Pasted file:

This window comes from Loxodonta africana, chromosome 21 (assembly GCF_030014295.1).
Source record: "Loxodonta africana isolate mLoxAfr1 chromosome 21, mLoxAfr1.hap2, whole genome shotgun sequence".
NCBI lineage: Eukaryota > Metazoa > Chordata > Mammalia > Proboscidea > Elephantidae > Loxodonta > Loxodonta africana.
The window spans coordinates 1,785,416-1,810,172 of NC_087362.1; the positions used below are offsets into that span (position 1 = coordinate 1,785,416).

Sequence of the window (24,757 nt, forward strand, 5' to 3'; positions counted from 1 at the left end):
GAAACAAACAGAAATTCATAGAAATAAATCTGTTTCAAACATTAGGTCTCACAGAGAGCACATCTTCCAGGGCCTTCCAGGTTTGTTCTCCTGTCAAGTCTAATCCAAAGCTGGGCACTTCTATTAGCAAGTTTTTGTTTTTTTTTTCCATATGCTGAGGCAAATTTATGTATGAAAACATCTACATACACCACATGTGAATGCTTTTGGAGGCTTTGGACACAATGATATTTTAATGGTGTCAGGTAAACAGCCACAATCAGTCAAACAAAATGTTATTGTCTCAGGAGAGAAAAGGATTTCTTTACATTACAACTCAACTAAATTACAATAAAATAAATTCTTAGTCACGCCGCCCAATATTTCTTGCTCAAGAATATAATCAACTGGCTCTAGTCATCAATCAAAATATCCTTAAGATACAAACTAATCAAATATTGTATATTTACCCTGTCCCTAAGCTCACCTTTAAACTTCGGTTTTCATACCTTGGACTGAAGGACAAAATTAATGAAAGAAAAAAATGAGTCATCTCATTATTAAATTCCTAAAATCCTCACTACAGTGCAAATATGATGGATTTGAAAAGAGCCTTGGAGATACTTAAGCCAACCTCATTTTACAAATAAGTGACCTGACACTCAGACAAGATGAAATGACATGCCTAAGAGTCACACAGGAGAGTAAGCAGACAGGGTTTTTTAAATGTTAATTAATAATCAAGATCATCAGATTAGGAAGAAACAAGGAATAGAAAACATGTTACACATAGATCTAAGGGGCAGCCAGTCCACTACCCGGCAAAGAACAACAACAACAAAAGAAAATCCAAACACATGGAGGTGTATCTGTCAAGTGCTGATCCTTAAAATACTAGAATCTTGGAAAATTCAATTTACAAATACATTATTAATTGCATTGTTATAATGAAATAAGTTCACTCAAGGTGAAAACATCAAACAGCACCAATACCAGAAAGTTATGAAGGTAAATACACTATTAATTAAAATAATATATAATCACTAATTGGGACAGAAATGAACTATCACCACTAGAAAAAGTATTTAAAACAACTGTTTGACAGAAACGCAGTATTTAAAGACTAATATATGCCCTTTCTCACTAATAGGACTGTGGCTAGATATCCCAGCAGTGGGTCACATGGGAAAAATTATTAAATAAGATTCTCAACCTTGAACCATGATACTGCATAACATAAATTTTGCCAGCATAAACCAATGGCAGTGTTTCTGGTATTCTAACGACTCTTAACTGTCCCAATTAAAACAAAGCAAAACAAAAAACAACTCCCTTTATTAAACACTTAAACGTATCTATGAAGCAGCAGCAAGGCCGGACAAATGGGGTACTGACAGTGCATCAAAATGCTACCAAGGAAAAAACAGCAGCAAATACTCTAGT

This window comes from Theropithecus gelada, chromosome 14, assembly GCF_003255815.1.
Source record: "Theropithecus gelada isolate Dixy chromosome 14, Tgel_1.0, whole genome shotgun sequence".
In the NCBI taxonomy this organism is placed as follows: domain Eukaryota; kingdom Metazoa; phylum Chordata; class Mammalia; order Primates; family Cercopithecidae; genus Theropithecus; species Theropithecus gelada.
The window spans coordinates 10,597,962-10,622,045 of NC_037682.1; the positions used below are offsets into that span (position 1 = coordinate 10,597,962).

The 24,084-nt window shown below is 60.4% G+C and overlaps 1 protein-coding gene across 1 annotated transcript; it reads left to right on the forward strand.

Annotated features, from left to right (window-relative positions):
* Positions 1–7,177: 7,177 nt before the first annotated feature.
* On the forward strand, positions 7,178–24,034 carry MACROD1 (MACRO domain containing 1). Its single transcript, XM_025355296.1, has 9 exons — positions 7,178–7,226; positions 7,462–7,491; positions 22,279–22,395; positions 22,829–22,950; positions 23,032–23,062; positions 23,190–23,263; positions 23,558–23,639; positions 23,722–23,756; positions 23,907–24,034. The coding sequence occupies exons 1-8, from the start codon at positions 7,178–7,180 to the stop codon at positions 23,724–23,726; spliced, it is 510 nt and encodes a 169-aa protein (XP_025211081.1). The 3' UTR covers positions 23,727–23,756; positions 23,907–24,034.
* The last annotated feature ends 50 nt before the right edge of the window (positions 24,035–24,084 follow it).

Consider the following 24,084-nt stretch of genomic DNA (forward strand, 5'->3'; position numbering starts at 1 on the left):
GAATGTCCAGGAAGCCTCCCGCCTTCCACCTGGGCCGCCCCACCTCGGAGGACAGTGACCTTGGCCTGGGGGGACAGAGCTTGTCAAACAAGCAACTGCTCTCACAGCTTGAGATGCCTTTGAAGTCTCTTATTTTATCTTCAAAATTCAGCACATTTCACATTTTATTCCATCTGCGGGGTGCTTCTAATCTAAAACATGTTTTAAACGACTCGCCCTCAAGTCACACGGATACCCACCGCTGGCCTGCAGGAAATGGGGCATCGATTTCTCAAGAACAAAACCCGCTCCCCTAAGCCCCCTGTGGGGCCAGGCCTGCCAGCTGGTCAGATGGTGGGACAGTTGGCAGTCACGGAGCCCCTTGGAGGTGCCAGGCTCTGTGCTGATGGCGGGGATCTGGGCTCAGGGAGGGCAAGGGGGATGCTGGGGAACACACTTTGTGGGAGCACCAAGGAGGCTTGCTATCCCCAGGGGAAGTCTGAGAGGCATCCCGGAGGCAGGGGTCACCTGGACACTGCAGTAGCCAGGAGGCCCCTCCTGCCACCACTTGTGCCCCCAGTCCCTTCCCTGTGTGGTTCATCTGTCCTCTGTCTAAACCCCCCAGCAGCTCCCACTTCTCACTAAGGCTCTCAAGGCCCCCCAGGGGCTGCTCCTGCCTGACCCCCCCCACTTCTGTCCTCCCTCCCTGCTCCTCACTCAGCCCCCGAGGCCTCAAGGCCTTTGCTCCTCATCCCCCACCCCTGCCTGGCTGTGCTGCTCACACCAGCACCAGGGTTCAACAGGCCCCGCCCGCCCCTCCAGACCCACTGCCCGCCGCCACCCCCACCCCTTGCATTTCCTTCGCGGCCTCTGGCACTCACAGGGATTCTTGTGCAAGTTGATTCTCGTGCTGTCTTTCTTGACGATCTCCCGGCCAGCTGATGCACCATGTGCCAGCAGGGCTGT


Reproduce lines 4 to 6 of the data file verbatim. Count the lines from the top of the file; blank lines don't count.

The window spans coordinates 1,785,416-1,810,172 of NC_087362.1; the positions used below are offsets into that span (position 1 = coordinate 1,785,416).

Sequence of the window (24,757 nt, forward strand, 5' to 3'; positions counted from 1 at the left end):
GAAACAAACAGAAATTCATAGAAATAAATCTGTTTCAAACATTAGGTCTCACAGAGAGCACATCTTCCAGGGCCTTCCAGGTTTGTTCTCCTGTCAAGTCTAATCCAAAGCTGGGCACTTCTATTAGCAAGTTTTTGTTTTTTTTTTCCATATGCTGAGGCAAATTTATGTATGAAAACATCTACATACACCACATGTGAATGCTTTTGGAGGCTTTGGACACAATGATATTTTAATGGTGTCAGGTAAACAGCCACAATCAGTCAAACAAAATGTTATTGTCTCAGGAGAGAAAAGGATTTCTTTACATTACAACTCAACTAAATTACAATAAAATAAATTCTTAGTCACGCCGCCCAATATTTCTTGCTCAAGAATATAATCAACTGGCTCTAGTCATCAATCAAAATATCCTTAAGATACAAACTAATCAAATATTGTATATTTACCCTGTCCCTAAGCTCACCTTTAAACTTCGGTTTTCATACCTTGGACTGAAGGACAAAATTAATGAAAGAAAAAAATGAGTCATCTCATTATTAAATTCCTAAAATCCTCACTACAGTGCAAATATGATGGATTTGAAAAGAGCCTTGGAGATACTTAAGCCAACCTCATTTTACAAATAAGTGACCTGACACTCAGACAAGATGAAATGACATGCCTAAGAGTCACACAGGAGAGTAAGCAGACAGGGTTTTTTAAATGTTAATTAATAATCAAGATCATCAGATTAGGAAGAAACAAGGAATAGAAAACATGTTACACATAGATCTAAGGGGCAGCCAGTCCACTACCCGGCAAAGAACAACAACAACAAAAGAAAATCCAAACACATGGAGGTGTATCTGTCAAGTGCTGATCCTTAAAATACTAGAATCTTGGAAAATTCAATTTACAAATACATTATTAATTGCATTGTTATAATGAAATAAGTTCACTCAAGGTGAAAACATCAAACAGCACCAATACCAGAAAGTTATGAAGGTAAATACACTATTAATTAAAATAATATATAATCACTAATTGGGACAGAAATGAACTATCACCACTAGAAAAAGTATTTAAAACAACTGTTTGACAGAAACGCAGTATTTAAAGACTAATATATGCCCTTTCTCACTAATAGGACTGTGGCTAGATATCCCAGCAGTGGGTCACATGGGAAAAATTATTAAATAAGATTCTCAACCTTGAACCATGATACTGCATAACATAAATTTTGCCAGCATAAACCAATGGCAGTGTTTCTGGTATTCTAACGACTCTTAACTGTCCCAATTAAAACAAAGCAAAACAAAAAACAACTCCCTTTATTAAACACTTAAACGTATCTATGAAGCAGCAGCAAGGCCGGACAAATGGGGTACTGACAGTGCATCAAAATGCTACCAAGGAAAAAACAGCAGCAAATACTCTAGT